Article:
World / Crime & Legal

Congress committee to subpoena Jared Kushner, other Trump aides to testify


The House Judiciary Committee said Thursday it would subpoena several of Donald Trump’s advisers, including his son-in-law, Jared Kushner, as it probes the U.S. president’s alleged obstruction of the Russia investigation.

The Democrat-led committee said it intends to continue its investigation despite the completion of special counsel Robert Mueller’s investigation into Russian meddling in the 2016 presidential election.

Mueller, who will testify himself next week, said in May that longstanding Justice Department guidelines prevented him from charging Trump, despite at least 10 possible acts of criminal obstruction by the president.

But not indicting Trump was not equivalent to clearing him, Mueller said, suggesting it was up to Congress to pursue the case further.

The subpoenas — which were approved Thursday but have yet to be issued — will call on several current and former Trump administration officials to testify before the committee.

In addition to Kushner, the officials include former Attorney General Jeff Sessions and his former deputy, Rod Rosenstein, and former White House chief of staff John Kelly.

David Pecker, a longtime Trump friend and publisher of the tabloid National Enquirer, will also be summoned to testify before the committee.

His company, American Media Inc., is accused of paying hush money to a woman who said she had an affair with Trump.

“We will not rest until we obtain their testimony and documents,” said committee president Rep. Jerry Nadler.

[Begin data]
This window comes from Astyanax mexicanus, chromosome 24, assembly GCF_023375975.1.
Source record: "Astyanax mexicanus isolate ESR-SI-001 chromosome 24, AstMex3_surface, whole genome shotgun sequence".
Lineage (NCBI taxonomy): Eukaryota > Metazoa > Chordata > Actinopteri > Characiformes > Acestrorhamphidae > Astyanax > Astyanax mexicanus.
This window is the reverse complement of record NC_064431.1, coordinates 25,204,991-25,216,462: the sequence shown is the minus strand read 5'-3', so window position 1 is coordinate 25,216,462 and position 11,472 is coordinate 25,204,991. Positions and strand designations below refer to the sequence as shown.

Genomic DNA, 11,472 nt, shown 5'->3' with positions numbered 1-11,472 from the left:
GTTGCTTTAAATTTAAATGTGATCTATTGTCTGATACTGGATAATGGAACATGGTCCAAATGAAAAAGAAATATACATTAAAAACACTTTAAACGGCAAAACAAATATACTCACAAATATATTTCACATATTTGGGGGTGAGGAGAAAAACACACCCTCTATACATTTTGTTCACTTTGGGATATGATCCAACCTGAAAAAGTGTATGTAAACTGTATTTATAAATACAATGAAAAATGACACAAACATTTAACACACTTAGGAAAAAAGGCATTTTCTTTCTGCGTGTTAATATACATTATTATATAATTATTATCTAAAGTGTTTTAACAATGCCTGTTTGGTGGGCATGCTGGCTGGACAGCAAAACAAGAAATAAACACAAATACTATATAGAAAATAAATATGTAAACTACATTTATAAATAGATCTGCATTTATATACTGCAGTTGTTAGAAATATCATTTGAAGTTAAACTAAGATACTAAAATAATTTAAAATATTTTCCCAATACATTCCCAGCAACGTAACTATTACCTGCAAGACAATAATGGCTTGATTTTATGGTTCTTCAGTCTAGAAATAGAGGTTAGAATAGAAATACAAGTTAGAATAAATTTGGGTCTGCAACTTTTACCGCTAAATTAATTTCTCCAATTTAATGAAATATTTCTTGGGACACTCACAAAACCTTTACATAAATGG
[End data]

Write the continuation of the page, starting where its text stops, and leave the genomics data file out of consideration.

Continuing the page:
Trump denounced the decision on Twitter, writing: “Now the Democrats have asked to see 12 more people who have already spent hours with Robert Mueller, and spent a fortune on lawyers in doing so.”

“They also want to interview the highly conflicted and compromised Mueller again,” Trump added, asking how many “bites at the apple” the Democrats want.

The scrupulously tight-lipped Mueller will testify publicly in back-to-back hearings beginning next Wednesday, despite previously saying he considered his report the only testimony he needed to give on his work.

During his only public statement about the high-stakes probe on May 29, Mueller maintained his ambiguous stance on whether the president had committed a crime.

“If we had confidence that the president clearly did not commit a crime, we would have said that,” he said.

He also indicated that it is up to Congress to launch impeachment proceedings to determine if Trump committed a crime.

Democratic leaders are divided over whether to take the politically fraught step to remove the president, with top Democratic lawmaker Nancy Pelosi particularly opposed to it.

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